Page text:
Neurological score

After awakening, the symptoms of neurological deficits, including emotion, cognition and movement were observed in the ischemic animal models. Postoperative functional deficits were scored according to the Longa 5-point scale (Table 1). The model with more than 1 point was regarded to be successfully built.16

Table 1 Criteria for functional defects after surgery

Pathological observation of brain tissue

The rats were anesthetized and underwent intracardiac perfusion with 4% paraformaldehyde in physiological saline. The brain was taken out and fixed in 4% paraformaldehyde, dehydrated, permeabilized, and encased in paraffin. The brains were then placed in OCT embedding compound and 2–4 mm thick sections were obtained on a cryostat. Then the sections were stained with hematoxylin and eosin (HE) and observed under the microscope.17

Determination of Evans blue (EB) content in brain tissue

One hour before sacrifice, 2% EB (4 mL/kg) was injected into the femoral vein. Then normal saline was rapidly perfused from the left ventricle to the right atrium until the effluent clarifies. Finally, right nucleus accumbens and the caudate nucleus brain tissue after decapitation were collected.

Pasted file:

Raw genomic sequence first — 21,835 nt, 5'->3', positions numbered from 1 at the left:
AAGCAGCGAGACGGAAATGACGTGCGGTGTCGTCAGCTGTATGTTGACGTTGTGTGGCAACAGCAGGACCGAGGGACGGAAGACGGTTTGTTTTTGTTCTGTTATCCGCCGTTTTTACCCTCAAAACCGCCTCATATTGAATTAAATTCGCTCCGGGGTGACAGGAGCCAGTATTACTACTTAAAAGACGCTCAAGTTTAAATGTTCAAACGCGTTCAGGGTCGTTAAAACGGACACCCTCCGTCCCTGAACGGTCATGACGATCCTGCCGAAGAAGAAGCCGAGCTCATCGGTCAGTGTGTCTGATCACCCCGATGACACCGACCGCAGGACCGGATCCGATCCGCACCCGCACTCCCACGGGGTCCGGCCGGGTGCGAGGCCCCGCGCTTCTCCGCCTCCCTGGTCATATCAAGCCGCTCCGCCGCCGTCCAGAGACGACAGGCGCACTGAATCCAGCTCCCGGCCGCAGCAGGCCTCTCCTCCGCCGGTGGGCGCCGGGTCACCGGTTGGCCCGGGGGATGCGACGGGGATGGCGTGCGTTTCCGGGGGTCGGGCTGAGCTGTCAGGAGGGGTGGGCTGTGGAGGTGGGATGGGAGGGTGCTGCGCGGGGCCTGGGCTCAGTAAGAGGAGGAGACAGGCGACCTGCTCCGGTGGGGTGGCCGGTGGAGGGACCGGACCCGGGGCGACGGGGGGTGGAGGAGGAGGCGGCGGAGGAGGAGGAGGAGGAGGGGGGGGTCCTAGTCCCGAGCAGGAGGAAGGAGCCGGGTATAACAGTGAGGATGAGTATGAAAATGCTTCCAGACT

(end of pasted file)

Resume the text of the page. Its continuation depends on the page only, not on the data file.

After weighing, brain tissue was placed in 50% trichloroacetic acid solution for homogenization. The solution was centrifuged, and then 1 mL supernatant was taken and mixed with 3 mL absolute ethanol. Fluorescence values were measured by a fluorescence spectrophotometer with an excitation wavelength of 620 nm and emission wavelength of 680 nm. The content of EB in brain tissue was measured by EB Standard to detect the permeability of the blood-brain barrier at 72 hours after surgery.18

Evaluation of brain edema

Brain water content was evaluated at 72 hours after ICH. After weighing the wet weight, the tissue was dried for 24 hours at 90°C. The weight of brain tissue was immediately reweighed by analytical balance to yield the dry weight. The percentage of brain water content was calculated using the following formula: %H2O =(1- dry weight/wet weight) ×100%.

Determination of superoxide dismutase (SOD) and MDA content in brain tissue